Additionally, powerful lasers employed in two-photon fluorescence microscopy make it possible to utilize generation principles other than fluorescence for imaging. A popular method is second harmonic generation (SHG), where due to the local asymmetry of the arrangement of macromolecules, typically collagen or myosin fibres in animal cells, or starch or cellulose in plants, light is generated at exactly half the wavelength of the excitation used. For example, when using infrared excitation with 900 nm wavelength, blue light with a wavelength of 450 nm is produced, which gives a slightly different image than auto-fluorescence. Imaging native tissue structures, including muscle, is useful in the study of many degenerative diseases.
Another possibility is to use third harmonic generation (THG), where the signal is generated at optical interfaces, such as microdroplets, thanks to a combination of three photons to generate one-third of a wavelength. Here, it is necessary to use wavelengths above 1200 nm so that the generated signal is in the visible range and detectable. An interesting application is the imaging of red blood cells, which makes it possible to visualize small capillaries in tissues, including blood flow velocity.
The list of alternatives to fluorescence does not end there. An attractive source of sample information is the Raman scattering of light, because the Raman spectrum is highly specific and potentially allows for the identification of native molecules through their vibrational levels. Unfortunately, the Raman signal is very weak, so direct imaging is not very practical. (On[PD1] the other hand, if the Raman signal was too strong, it would interfere with fluorescence imaging because they spectrally overlap.) However, imaging based on vibrational properties is possible utilizing Coherent anti-Stokes Raman scattering (CARS), which uses two overlapping infrared beams to synchronize the transition between the selected vibrational states, thereby significantly amplifying the scattered signal. Lipid microdroplets are most often and most easily imaged due to their high concentration of CH2 groups.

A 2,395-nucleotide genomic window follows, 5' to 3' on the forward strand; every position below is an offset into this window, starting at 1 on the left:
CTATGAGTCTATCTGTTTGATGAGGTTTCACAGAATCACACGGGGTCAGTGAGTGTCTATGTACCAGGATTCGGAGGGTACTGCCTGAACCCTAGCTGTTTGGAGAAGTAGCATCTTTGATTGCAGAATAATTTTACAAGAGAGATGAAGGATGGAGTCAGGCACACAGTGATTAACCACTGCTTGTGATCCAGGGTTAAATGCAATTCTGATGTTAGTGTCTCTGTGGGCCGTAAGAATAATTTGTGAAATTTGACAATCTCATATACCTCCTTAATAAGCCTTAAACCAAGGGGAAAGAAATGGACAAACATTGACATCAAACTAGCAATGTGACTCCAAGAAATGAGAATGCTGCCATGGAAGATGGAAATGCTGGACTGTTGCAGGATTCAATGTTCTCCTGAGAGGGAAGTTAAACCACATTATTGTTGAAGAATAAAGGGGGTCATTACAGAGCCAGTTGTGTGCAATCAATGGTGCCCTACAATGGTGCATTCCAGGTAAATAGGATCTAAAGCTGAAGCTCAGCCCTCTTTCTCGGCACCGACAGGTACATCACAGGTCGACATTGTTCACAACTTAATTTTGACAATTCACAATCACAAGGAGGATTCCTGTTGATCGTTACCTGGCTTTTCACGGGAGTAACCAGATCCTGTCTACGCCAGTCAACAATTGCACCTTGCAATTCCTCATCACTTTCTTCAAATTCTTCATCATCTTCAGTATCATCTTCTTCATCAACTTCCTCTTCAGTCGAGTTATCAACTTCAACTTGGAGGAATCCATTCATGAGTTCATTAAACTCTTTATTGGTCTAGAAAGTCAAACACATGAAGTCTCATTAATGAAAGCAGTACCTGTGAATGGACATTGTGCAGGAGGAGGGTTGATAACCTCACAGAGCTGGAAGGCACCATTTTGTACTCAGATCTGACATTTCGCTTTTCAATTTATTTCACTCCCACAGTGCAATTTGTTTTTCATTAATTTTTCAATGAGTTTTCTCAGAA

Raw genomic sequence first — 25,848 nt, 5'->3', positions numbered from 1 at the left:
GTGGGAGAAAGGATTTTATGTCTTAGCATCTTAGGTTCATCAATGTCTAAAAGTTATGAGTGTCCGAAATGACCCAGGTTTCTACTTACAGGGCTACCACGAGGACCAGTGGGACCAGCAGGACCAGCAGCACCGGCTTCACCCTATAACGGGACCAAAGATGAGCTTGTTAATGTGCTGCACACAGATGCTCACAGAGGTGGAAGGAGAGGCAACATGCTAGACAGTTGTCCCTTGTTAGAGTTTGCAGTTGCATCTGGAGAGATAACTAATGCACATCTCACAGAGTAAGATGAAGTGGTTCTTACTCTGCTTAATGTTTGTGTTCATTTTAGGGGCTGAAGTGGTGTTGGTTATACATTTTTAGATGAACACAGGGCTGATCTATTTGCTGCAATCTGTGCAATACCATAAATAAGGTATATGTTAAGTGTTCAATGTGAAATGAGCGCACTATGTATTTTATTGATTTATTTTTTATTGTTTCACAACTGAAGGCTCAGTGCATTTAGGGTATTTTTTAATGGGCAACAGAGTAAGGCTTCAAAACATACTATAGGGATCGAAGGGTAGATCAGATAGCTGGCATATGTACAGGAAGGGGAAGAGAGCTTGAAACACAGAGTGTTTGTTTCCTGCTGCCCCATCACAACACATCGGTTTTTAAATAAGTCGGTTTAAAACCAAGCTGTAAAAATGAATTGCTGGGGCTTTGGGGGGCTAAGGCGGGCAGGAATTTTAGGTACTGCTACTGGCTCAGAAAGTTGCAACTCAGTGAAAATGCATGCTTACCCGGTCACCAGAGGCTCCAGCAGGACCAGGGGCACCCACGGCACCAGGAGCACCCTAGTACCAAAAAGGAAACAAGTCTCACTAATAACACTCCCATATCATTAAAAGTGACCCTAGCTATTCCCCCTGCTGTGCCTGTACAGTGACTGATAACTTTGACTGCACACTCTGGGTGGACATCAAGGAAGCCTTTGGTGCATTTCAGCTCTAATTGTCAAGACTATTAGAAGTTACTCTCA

It is obvious that even without labelling you can see quite a lot if you have the appropriate instrumentation. Microscopes equipped with powerful infrared lasers can be found at the Institute of Physiology, the Academy of Sciences of the Czech Republic, and at BIOCEV.
The mentioned procedures, techniques, and equipment are operated by the following workplaces: The Institute of Physiology, The Academy of Sciences of the Czech Republic - Bioimaging Facility, Charles University (BIOCEV) - Imaging Methods, Brno University of Technology (CEITEC) - Experimental Biophotonics.
Author: Aleš Benda, Head of Imaging Methods Core Facility